Road & Travel Magazine

Auto Advice & Tips
Auto Buyer's Guides
Car Care Maintenance
Climate Views & Videos
Auto Awards Archive
Insurance & Accidents
Legends & Leaders
New Car Reviews
Planet Driven
Road Humor
Road Trips
RV & Camping
Safety & Security
Teens & Tots Tips
Tire Buying Tips
Used Car Buying
Vehicle Model Guide

Travel Channel
Adventure Travel
Advice & Tips
Airline Rules
Bed & Breakfasts
Cruises & Tours
Destination Reviews
Earth Tones
Family Travel Tips
Health Trip
Hotels & Resorts
Luxury Travel
Pet Travel
RV & Camping
Safety & Security
Spa Reviews
Train Vacations
World Travel Directory
Bookmark and Share

Jeep Grand Cherokee - 2005 SUV Buyer's Guide

by Martha Hindes

Jeep Grand Cherokee
Jeep Grand Cherokee

Settling into the leather seating, the friend's response was immediate. "Ah, this feels like my Jeep. I miss it. I'm going to have to get another one." Remembering a favored former set of wheels is one thing, but going beyond memory into the next must-have mode is quite another. With the total redesign of the Grand Cherokee for 2005, Jeep might have pushed the magic "gotta have" button for a lot of folks who strayed.

This new ground-up iteration is classier, more capable (and a tad costlier, depending on incentive wars) than the long-in-the-tooth model it replaced. The Grand Cherokee look is still there -- sort of -- but definitely cleaner and more refined. A straight, high beltline underscores smaller side windows for a more solid appearance. Subtly reshaped sides avoid the splatter of off-road tire debris. Its face, as expected, remains anchored by the sacrosanct seven-slot grille.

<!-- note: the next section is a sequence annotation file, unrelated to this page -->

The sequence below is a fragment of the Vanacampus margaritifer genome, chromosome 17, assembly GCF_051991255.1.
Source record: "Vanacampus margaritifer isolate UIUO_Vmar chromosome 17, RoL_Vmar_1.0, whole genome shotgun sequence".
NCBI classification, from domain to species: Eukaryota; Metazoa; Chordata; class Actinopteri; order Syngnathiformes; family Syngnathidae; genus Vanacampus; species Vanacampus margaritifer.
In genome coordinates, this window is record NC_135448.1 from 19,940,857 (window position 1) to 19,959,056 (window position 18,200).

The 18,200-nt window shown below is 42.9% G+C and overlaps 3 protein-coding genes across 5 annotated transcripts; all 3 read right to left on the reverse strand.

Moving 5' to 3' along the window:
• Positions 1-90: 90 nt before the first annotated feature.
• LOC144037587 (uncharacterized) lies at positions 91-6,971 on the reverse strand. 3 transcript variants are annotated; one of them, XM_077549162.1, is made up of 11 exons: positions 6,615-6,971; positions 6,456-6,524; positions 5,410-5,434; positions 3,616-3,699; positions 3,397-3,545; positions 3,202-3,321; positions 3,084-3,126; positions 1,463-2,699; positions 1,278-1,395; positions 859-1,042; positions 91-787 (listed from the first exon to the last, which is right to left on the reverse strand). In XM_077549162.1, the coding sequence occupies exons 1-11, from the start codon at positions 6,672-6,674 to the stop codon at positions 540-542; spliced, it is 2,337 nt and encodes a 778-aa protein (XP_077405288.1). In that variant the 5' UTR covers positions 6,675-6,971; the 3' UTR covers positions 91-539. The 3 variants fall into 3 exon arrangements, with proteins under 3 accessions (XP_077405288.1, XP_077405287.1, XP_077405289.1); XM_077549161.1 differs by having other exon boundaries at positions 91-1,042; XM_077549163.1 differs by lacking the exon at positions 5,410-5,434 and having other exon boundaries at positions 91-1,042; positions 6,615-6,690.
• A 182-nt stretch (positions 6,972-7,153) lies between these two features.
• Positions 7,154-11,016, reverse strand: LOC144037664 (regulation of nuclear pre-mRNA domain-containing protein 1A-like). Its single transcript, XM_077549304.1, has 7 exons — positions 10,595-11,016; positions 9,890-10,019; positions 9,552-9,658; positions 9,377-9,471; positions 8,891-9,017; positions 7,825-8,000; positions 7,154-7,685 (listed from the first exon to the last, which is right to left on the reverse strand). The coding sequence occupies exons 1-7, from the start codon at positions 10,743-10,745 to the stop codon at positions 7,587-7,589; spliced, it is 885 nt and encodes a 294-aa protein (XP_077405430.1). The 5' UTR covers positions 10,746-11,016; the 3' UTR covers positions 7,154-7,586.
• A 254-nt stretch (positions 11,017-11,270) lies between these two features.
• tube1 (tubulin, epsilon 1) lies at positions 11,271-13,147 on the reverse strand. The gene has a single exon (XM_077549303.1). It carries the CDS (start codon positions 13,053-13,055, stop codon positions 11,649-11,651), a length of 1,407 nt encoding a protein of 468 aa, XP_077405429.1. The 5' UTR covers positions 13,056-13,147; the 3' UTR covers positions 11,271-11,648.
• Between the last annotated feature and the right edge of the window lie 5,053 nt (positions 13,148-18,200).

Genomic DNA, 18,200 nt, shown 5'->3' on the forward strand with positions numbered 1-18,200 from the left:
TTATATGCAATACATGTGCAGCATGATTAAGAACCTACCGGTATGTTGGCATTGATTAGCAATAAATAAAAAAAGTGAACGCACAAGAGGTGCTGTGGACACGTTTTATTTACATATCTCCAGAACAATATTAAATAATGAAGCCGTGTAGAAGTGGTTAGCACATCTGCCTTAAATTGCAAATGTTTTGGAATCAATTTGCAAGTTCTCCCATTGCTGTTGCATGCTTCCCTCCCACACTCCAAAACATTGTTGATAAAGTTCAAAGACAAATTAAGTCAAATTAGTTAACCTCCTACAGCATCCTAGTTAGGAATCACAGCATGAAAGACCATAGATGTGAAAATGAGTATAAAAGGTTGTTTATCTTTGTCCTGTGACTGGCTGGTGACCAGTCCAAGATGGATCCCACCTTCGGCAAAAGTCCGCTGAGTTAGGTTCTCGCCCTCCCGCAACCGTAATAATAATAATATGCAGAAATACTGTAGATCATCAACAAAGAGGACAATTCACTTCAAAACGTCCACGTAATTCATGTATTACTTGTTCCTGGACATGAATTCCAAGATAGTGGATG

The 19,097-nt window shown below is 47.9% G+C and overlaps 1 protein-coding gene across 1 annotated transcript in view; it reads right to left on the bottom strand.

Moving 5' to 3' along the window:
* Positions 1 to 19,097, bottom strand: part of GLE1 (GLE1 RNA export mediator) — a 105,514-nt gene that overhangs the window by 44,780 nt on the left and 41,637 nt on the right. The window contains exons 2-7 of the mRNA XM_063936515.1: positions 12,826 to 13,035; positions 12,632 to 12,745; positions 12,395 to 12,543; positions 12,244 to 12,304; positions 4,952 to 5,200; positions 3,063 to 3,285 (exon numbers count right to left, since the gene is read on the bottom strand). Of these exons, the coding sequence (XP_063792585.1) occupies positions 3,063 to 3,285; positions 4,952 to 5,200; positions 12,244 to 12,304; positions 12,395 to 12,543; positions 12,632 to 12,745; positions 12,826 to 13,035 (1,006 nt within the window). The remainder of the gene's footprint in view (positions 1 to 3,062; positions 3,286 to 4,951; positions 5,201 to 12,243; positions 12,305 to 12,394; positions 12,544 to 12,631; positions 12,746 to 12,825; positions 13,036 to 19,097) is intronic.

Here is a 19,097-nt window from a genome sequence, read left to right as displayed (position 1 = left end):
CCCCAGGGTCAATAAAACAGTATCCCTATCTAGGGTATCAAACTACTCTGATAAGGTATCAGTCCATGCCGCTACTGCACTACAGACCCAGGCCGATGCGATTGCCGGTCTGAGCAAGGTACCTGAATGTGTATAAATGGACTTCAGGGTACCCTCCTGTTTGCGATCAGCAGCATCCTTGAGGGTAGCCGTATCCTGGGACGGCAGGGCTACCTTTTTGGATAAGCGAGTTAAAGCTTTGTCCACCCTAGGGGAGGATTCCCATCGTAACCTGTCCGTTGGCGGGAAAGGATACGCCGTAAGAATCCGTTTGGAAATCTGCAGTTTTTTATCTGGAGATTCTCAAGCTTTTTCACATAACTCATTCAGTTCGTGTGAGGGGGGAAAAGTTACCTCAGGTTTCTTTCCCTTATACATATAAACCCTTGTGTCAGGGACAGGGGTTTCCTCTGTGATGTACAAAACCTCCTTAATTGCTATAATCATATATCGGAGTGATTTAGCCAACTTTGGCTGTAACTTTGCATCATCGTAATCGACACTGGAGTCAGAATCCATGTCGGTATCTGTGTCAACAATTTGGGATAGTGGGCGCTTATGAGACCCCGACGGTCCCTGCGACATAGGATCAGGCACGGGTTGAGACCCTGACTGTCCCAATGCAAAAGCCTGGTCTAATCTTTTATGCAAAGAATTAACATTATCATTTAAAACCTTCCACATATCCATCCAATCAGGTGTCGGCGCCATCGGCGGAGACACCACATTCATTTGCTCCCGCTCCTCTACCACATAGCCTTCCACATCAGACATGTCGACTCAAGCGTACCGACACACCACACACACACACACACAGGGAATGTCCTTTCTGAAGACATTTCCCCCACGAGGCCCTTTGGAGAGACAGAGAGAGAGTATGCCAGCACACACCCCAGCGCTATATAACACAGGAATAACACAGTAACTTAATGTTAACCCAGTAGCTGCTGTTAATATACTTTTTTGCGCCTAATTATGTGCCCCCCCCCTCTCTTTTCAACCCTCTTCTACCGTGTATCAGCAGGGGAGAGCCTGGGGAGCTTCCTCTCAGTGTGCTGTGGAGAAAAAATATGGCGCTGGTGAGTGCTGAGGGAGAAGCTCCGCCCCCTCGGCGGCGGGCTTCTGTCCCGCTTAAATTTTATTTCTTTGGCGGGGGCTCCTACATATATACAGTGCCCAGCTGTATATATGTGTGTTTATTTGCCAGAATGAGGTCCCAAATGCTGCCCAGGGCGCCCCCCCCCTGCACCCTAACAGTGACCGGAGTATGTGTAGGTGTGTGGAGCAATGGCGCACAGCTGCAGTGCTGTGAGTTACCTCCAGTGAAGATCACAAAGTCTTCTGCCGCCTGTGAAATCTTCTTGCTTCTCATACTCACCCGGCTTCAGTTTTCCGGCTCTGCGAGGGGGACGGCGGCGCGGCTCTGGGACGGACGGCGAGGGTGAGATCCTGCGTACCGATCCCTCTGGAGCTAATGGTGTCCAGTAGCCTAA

In the excitement category, some unexpected guts are added to the model. How does Grand Cherokee with an optional HEMI V-8 sound? Yes, Jeep offers the legendary and much sought-after 5.7-liter powerplant as one of two new engine choices. Besides that, count the changes: Two new transfer cases (for on-road and off-road authority), all-new suspension, first-ever rack and pinion steering for responsive turning, an all-new five-speed automatic transmission. Power in the base model Laredo comes from a 3.7-liter, 210-HP V-6, new for the Grand Cherokee. Standard for the upmarket Limited is the upgraded 4.7-liter, 230-HP V-8.

Thoughtful amenities aren't missing either. It's immediately apparent with just-right touches of wood and chrome, and with storage and cupholders sensibly placed. Leather throughout, sunroof and a drop down, headset-muting DVD, as tested, confirm its high-toned status (with a sticker of $40,515). Lux also comes from rain sensing wipers, smartly restyled instrument gauges, six-speaker Boston Acoustics audio and a nav system integrated MP3 player.

For safety, there's an "energy management" body structure, standard tire pressure monitors and optional side curtain airbags. While we didn't have a chance to take it truly off road, even rough pavement and gravel road handling was smooth and responsive with the hint that authority was there if one needed to transverse a ditch -- or a mountain pass. Our take on the new Grand Cherokee? Crisp, responsive, a joy to drive.